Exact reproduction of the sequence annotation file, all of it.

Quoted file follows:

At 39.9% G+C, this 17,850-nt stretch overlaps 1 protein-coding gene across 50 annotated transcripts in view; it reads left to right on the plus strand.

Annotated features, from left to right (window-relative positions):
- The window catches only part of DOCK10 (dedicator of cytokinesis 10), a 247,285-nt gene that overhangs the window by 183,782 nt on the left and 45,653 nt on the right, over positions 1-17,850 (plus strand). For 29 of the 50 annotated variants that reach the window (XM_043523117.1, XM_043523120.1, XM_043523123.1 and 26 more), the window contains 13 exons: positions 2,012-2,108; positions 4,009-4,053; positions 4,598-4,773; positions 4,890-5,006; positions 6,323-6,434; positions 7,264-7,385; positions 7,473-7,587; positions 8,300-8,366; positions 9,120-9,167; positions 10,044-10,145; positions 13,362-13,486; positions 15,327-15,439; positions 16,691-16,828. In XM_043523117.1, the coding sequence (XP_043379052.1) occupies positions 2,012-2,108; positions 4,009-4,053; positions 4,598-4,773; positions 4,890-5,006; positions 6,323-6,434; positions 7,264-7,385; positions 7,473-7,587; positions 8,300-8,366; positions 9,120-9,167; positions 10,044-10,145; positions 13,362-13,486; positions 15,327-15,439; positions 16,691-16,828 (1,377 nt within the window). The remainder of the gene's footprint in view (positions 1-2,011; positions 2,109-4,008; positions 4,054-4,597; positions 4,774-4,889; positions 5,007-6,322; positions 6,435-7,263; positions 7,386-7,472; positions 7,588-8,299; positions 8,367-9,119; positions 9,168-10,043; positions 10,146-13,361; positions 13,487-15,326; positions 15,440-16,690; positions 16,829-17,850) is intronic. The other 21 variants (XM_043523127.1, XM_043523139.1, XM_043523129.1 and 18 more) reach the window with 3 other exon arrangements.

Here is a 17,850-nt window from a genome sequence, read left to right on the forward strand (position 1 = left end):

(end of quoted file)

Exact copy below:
At 39.9% G+C, this 17,850-nt stretch overlaps 1 protein-coding gene across 50 annotated transcripts in view; it reads left to right on the plus strand.

Annotated features, from left to right (window-relative positions):
- The window catches only part of DOCK10 (dedicator of cytokinesis 10), a 247,285-nt gene that overhangs the window by 183,782 nt on the left and 45,653 nt on the right, over positions 1-17,850 (plus strand). For 29 of the 50 annotated variants that reach the window (XM_043523117.1, XM_043523120.1, XM_043523123.1 and 26 more), the window contains 13 exons: positions 2,012-2,108; positions 4,009-4,053; positions 4,598-4,773; positions 4,890-5,006; positions 6,323-6,434; positions 7,264-7,385; positions 7,473-7,587; positions 8,300-8,366; positions 9,120-9,167; positions 10,044-10,145; positions 13,362-13,486; positions 15,327-15,439; positions 16,691-16,828. In XM_043523117.1, the coding sequence (XP_043379052.1) occupies positions 2,012-2,108; positions 4,009-4,053; positions 4,598-4,773; positions 4,890-5,006; positions 6,323-6,434; positions 7,264-7,385; positions 7,473-7,587; positions 8,300-8,366; positions 9,120-9,167; positions 10,044-10,145; positions 13,362-13,486; positions 15,327-15,439; positions 16,691-16,828 (1,377 nt within the window). The remainder of the gene's footprint in view (positions 1-2,011; positions 2,109-4,008; positions 4,054-4,597; positions 4,774-4,889; positions 5,007-6,322; positions 6,435-7,263; positions 7,386-7,472; positions 7,588-8,299; positions 8,367-9,119; positions 9,168-10,043; positions 10,146-13,361; positions 13,487-15,326; positions 15,440-16,690; positions 16,829-17,850) is intronic. The other 21 variants (XM_043523127.1, XM_043523139.1, XM_043523129.1 and 18 more) reach the window with 3 other exon arrangements.

Here is a 17,850-nt window from a genome sequence, read left to right on the forward strand (position 1 = left end):